keywords: Kim Jong Il

  • INTERNATIONAL

    Rogue relations: The US vs North Korea

    • Binoy Kampmark
    • 19 April 2017
    6 Comments

    A truculent rogue in the White House fumes at an upstart rogue in Pyongyang, both fumbling away in the kindergarten of blunder and realpolitik. How do they measure up in the stakes of rogue behaviour? Even conservative commentators such as Samuel Huntington noted in 1999 that the US is 'in the eyes of many countries ... becoming a rogue superpower'. International law, for the bomb-heavy bully, is a convenient moral reference when needed, but is avoided like a leper when it becomes an impediment.

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  • AUSTRALIA

    Australia's 'stop the boats' policy as iconic

    • Andrew Hamilton
    • 21 May 2015
    18 Comments

    The world is gazing with astonishment at our single-minded way of dealing with people who come to us for protection. It is iconic, now that nations in the region have adopted it. The modern understanding of icons as embodying qualities people desire differs from the Byzantine approach in which traditional religious icons do not impress us with their dominance over their environment, but draw us to their eyes.

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  • ARTS AND CULTURE

    North Korean propaganda pans Australian miners' might

    • Tim Kroenert
    • 03 April 2014

    An intriguing insight into the North Korean film industry, whose strangely beautiful films have been used to obfuscate serious human rights abuses. Offbeat documentarian Broinowski acknowledges this fact too lightly, approaching her subjects simply as humans, who are part but by no means the sum of a much larger corrupt system. She learns the tricks of their trade, looking for clues about how she might shut down a gas mine to be built near her inner-Sydney home.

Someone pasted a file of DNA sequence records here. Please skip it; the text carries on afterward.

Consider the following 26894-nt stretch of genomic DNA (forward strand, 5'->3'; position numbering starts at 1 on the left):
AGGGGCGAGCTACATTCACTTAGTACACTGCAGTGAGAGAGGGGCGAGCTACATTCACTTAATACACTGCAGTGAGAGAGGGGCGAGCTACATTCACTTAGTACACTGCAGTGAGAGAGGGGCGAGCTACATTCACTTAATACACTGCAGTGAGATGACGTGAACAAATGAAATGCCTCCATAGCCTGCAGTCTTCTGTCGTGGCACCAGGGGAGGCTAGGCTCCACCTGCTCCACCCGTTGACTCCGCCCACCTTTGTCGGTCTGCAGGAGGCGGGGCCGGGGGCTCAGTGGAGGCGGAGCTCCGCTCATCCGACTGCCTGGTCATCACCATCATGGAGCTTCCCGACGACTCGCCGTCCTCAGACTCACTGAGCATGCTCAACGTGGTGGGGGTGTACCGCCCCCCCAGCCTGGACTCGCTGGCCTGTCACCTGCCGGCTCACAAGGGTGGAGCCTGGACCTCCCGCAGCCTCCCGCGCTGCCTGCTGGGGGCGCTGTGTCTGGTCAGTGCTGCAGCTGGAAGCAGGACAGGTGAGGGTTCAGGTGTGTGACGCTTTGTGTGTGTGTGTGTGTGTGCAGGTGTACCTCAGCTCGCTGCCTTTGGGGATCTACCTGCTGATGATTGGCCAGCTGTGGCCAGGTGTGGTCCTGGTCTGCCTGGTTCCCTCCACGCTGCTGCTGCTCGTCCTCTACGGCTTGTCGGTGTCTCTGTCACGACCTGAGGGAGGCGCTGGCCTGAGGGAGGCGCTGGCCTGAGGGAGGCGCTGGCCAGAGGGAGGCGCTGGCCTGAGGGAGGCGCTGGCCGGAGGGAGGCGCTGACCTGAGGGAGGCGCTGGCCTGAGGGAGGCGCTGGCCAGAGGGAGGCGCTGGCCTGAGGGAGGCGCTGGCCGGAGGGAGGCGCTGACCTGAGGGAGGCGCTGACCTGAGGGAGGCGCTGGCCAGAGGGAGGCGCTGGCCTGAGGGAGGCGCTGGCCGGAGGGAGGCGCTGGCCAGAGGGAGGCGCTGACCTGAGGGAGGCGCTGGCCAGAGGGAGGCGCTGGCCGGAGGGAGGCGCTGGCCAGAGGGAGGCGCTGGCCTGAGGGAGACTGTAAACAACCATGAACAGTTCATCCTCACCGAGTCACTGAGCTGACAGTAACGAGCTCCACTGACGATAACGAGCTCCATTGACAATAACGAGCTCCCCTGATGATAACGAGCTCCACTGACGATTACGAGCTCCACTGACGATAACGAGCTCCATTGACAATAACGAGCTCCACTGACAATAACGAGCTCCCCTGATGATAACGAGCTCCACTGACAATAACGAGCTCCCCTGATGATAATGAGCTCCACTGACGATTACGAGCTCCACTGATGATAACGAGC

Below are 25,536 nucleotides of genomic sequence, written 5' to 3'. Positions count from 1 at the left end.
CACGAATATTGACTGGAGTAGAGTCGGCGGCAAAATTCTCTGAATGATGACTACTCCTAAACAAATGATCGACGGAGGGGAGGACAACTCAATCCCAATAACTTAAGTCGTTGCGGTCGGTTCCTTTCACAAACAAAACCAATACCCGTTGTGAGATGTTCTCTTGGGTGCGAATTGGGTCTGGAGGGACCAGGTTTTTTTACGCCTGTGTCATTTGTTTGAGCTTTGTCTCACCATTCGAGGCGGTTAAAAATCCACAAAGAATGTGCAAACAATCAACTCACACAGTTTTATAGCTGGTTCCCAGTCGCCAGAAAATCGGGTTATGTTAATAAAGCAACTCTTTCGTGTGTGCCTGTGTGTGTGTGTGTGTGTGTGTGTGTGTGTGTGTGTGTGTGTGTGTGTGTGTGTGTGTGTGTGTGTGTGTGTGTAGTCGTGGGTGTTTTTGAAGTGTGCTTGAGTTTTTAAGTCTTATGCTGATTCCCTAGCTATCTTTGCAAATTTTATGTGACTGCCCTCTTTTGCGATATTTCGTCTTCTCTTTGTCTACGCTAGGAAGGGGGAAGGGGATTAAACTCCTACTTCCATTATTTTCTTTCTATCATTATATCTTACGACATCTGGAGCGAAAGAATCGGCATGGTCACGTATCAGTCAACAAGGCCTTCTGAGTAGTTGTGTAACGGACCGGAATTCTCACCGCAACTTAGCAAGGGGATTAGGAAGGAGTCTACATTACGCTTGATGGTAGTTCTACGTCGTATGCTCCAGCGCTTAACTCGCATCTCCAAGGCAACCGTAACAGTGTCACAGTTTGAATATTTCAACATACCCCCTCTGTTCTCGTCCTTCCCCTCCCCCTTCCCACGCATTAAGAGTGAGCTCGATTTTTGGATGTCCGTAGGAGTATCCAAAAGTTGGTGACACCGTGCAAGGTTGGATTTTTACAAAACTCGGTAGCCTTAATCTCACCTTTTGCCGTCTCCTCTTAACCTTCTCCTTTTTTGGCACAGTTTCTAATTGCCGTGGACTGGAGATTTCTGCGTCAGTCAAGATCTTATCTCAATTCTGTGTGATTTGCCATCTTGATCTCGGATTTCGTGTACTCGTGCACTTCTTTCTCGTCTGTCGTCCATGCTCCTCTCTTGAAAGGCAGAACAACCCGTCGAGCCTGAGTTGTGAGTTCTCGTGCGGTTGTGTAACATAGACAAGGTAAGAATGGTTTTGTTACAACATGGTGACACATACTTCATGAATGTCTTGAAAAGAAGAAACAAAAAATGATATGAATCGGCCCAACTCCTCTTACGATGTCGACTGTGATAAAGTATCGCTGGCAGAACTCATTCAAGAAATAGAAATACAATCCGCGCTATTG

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  • AUSTRALIA

    Taking the Mickey out of North Korea

    • Duncan MacLaren
    • 16 April 2013
    9 Comments

    We seem to think it is okay to publish pictures of Kim Jong-un with Mickey Mouse ears or refer to his late father Kim Jong-il as a 'pygmy'. Insulting a proud people, no matter how weird we think the regime is, does not win friends. The west would do well to remember this if it is to engage the regime in meaningful dialogue.

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  • MEDIA

    Free speech is safe from Conroy's feather duster

    • Ray Cassin
    • 20 March 2013
    5 Comments

    Free speech is not at risk, and the media companies know it. Their real fears concern the proposed Public Interest Media Advocate's task to determine whether future mergers and acquisitions are in the public interest. The outcry is motivated by self-interest, not concern for the rights and freedoms of citizens. 

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  • AUSTRALIA

    North Korea's new season of hope

    • Binoy Kampmark
    • 21 December 2011
    2 Comments

    He presided over a starving nation, created an unstable nuclear state, and terrified his neighbours. But the death of Kim Jong-il should cause neither terror nor concern as much as the experts would have it.

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  • AUSTRALIA

    North Korea's human rights time bomb

    • Lucas Smith
    • 15 July 2011
    4 Comments

    As the world watches the ongoing catastrophe in Syria, state-sponsored destruction of a much quieter but no less brutal kind is afflicting North Korea. Even while the country anticipates next year's 100th birthday of state founder and 'Eternal President' Kim Il-sung, NGOs are reporting that it may have run out of food.

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  • INTERNATIONAL

    Why we should aid 'bizarre' North Korea

    • Duncan MacLaren
    • 25 November 2010
    5 Comments

    I have two lasting memories of North Korea. The first was the obstetrics unit of a hospital; it looked like a medieval torture chamber. The second was orphanages where malnourished 14-year-olds looked only eight. The latest escalation of tension can only mean such sights will become more frequent.

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  • AUSTRALIA

    Slow progress with North Korea is better than no progress

    • Joseph Camilleri
    • 30 October 2006
    8 Comments

    The North Korean regime is more likely to be loosened from its present grip on power by the slow but persistent attempts to change the economic and psychological landscape inside North Korea, than by the external application of brute force.

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  • AUSTRALIA

    Seoul-centring Korea

    • Gavan McCormack
    • 04 July 2006

    Encouraging the North–South relationship offers the best hope for North Korea and the world

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